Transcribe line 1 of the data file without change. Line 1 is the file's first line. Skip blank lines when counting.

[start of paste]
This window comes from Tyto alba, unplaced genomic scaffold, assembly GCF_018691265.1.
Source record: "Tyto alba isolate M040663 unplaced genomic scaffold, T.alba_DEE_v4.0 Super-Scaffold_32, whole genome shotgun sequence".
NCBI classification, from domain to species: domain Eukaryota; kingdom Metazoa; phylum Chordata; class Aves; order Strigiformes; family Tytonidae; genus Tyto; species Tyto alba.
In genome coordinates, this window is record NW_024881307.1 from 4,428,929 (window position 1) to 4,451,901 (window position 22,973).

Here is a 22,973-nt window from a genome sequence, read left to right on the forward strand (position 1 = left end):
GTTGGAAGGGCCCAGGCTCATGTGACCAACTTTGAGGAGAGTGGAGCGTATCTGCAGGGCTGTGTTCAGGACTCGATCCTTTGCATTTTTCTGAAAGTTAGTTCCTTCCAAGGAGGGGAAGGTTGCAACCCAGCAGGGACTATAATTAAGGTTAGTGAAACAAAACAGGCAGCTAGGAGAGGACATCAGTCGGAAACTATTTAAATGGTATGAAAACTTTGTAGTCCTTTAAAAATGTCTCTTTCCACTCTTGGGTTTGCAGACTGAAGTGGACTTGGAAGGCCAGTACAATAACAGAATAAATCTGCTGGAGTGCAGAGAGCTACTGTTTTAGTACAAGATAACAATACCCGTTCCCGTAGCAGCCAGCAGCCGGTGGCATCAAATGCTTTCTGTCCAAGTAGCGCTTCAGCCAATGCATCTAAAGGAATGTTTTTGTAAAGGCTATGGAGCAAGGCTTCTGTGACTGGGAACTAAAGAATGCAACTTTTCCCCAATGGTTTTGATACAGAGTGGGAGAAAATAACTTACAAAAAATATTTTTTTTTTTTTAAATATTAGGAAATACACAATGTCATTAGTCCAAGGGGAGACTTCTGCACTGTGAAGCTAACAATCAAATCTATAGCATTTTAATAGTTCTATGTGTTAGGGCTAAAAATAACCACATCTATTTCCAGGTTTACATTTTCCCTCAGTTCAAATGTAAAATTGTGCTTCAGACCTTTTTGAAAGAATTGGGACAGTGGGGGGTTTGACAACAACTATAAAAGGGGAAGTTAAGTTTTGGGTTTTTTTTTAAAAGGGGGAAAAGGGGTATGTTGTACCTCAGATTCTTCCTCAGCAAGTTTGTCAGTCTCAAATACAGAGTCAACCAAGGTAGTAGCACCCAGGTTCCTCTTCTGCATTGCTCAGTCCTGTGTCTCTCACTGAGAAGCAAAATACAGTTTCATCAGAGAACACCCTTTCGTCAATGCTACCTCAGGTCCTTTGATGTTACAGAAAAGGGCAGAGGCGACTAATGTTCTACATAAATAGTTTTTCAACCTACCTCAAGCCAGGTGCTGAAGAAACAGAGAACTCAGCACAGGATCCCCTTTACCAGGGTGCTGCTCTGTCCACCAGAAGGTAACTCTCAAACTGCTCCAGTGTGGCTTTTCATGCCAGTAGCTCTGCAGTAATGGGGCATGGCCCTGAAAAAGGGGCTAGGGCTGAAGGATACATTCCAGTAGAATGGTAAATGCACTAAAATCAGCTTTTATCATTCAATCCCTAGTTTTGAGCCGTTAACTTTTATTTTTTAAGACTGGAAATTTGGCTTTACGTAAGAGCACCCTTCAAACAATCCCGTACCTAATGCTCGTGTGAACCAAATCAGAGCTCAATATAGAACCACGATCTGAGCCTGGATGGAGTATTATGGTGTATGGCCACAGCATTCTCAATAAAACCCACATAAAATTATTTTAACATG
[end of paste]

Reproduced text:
This window comes from Tyto alba, unplaced genomic scaffold, assembly GCF_018691265.1.